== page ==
Astronomers Discover Brown Dwarf Objects, Did Stellar Cannibalism Cause Star Transformation?

First Posted: May 19, 2016 07:52 AM EDT

A star has been discovered after it was consumed by a white dwarf companion. The sub-stellar object was detected by a team of astronomers during an observation of a faint binary system or J1433 located at a distance of 730 light years.  The system has a low-mass object, which is about 60 times the Jupiter mass, in the tight 78-minute orbit around the white dwarf. With a very close distance, the white dwarf removes the 90 percent mass of the low-mass companion, hence, turning it into a brown dwarf.

"Failed stars" are those that are mostly called brown dwarfs that were produced with very little mass to shine by fusing the hydrogen in the center. In contrast, the brown dwarf in the system was created as a completely developed star, but has been removed of its current mass of billions of years due to stellar cannibalism.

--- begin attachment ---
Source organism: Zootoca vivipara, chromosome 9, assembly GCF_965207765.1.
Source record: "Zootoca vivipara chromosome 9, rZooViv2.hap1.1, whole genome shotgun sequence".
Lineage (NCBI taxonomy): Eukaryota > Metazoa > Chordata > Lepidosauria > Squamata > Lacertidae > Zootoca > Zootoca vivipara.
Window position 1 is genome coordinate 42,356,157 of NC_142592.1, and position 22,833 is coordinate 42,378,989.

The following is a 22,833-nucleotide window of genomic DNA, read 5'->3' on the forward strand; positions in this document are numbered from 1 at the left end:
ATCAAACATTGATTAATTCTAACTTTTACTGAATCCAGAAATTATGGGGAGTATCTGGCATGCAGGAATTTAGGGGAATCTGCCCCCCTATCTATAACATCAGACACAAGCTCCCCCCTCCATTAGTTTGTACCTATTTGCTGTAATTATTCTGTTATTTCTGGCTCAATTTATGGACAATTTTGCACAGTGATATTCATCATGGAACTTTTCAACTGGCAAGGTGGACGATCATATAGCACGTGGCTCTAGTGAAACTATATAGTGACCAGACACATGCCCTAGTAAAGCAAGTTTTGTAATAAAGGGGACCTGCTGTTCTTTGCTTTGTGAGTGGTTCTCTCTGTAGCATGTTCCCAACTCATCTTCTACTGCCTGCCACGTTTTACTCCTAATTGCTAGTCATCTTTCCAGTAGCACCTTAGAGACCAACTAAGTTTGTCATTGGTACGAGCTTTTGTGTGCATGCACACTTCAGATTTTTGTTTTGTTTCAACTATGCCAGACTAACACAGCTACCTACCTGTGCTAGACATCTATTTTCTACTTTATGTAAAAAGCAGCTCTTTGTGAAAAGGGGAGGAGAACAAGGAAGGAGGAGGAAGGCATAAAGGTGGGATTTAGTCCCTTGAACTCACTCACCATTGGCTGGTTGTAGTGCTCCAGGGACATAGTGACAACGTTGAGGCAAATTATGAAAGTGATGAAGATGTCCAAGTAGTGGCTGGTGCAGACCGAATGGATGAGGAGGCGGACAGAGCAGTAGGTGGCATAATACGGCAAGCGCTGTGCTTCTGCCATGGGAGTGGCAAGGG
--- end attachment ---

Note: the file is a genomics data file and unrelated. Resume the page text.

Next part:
The study of star, which was published in the journal Nature, had to use an instrument called the X-Shooter in the Very Large Telescope in Chile to directly locate and characterize the system that has survived a traumatic transformation. According to lead author Juan Venancio Hernandez Santisteban, the X-Shooter is a special instrument that is used to observe astronomical objects all at the same time from ultraviolet to an infrared. Santisteban added that this  has allowed them to dissect the system's light and discover the hidden sign from the faint brown dwarf, Science Daily reported.

A data to plot the surface temperature over the brown dwarf was also used by the astronomers, which has turned out to be non-uniform because the sub-stellar object is irradiated by a warmer white dwarf companion. The map clearly indicates the difference in temperature between the night and day sides or the side that faces the white dwarf.

It was also found that the difference totals to 57 degrees Celsius, although the coldest and the warmest regions on the surface of the brown dwarf differ by 200 degrees Celsius, according to Daily Mail.

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